You've been injured in an accident and have hired a personal injury attorney. Before filing a lawsuit in court, the attorney tells you she will first send a demand letter to the other side. Let's look at the role this letter plays in the personal injury settlement process, and what goes into the letter itself.
The Role of the Demand Letter
In general, personal injury attorneys pay close attention to the amount of time they spend on a particular case, and seek to use that time as wisely as possible. The goal here is to most effectively serve the client, but efficiency is also optimal because a personal injury attorney's fee is typically a percentage of the amount recovered. The more time the attorney spends on a case, the less they earn per hour. So it is in the financial interest of personal injury attorneys to settle claims without engaging in time-consuming litigation, whenever possible. (Learn more about contingency fee agreements in personal injury cases.)
The most common way personal injury attorneys settle claims without litigation is to initiate a dialogue with the responsible party's insurance company (or their attorney) by drafting and sending a "demand letter." This letter puts the other side on notice of your claim and affords it the opportunity to settle before a costly and time consuming personal injury lawsuit is filed.
When is the Demand Letter Typically Sent?
Once the attorney has concluded her investigation of your personal injury claim and has all of the relevant information concerning your "damages" -- including medical treatment, lost wages, and "pain and suffering"-- and the other side's role in causing those damages, it's usually time to send the letter. At that point, the scope and severity of your injuries are understood, and a compelling argument for the other side's responsibility for the underlying accident has been established.
What's In a Personal Injury Demand Letter?
A well-crafted personal injury demand letter should:
- clearly state that it is presented for settlement purposes only
- provide an objective, verifiable account of the incident that led to the claimant's injuries
- explain why the other side is responsible for the claimant's injuries and why the claimant is free of responsibility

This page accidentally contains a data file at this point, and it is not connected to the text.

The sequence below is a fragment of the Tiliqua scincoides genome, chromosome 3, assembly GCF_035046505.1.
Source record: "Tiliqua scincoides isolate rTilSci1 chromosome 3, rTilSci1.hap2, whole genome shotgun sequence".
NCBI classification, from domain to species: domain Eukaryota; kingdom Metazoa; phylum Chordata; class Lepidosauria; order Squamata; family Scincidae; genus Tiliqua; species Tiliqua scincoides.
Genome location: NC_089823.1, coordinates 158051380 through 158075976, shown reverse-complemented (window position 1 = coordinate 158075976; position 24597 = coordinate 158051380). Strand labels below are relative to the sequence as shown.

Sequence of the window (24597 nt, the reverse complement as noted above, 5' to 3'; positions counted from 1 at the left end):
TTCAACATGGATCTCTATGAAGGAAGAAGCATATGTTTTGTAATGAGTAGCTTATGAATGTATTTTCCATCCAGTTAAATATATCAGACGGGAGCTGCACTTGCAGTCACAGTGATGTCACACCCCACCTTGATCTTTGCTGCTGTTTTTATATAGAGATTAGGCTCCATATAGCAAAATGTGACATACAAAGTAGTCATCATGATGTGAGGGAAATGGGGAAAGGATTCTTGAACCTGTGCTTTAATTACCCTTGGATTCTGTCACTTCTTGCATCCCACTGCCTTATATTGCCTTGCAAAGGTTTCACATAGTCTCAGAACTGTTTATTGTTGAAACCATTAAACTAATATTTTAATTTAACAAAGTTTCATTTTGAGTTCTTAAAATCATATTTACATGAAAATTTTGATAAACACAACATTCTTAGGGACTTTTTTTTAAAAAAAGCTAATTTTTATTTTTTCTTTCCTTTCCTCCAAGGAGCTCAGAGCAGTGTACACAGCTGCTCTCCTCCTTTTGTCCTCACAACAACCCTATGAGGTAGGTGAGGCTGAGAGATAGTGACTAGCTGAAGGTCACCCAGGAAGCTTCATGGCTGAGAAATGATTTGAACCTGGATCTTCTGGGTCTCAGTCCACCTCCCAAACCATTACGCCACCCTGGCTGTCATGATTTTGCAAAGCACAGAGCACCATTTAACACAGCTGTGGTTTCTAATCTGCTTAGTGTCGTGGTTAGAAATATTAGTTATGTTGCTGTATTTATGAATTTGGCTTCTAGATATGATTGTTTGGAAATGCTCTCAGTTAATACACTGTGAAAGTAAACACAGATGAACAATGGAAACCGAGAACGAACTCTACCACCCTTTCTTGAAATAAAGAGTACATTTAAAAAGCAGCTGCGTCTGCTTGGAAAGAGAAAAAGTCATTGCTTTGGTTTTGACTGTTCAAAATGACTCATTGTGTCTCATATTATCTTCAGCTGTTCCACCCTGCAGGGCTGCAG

- provide a detailed, verifiable explanation of the claimant's injuries
- itemize all of the claimant's medical expenses, out of pocket expenses and lost wages
- address the specifics of the claimant's pain, suffering, and emotional distress
- include any known witness statements and the names of all known witnesses, medical providers and employers who will provide support for the claimant's damage claims
- contain a settlement demand for the specific amount of money the claimant is seeking to settle the claim, and
- request a response to the demand within a reasonable time (30 days, for example).
The Impact of a Demand Letter
When an insurance company receives a well-crafted demand letter that includes the information listed above, it will typically treat the claim in a serious manner, and will embark upon its own investigation. At this point, the insurer's goal is to respond to the demand with some sort of counter-offer. Just as the claimant's attorney is interested in settling the claim without having to file suit, the insurance company is likewise concerned about attorney fees and other litigation costs that can cause a claim to become prohibitively expensive. For this reason, insurance companies will seize the opportunity to negotiate a pre-suit settlement whenever it is presented.
A well-crafted demand letter serves as the catalyst for negotiation and ultimate settlement of a personal injury claim. When this letter documents the facts supporting the elements of the claim, it is an effective tool in the personal injury attorney's arsenal and often leads to a timely, cost effective resolution.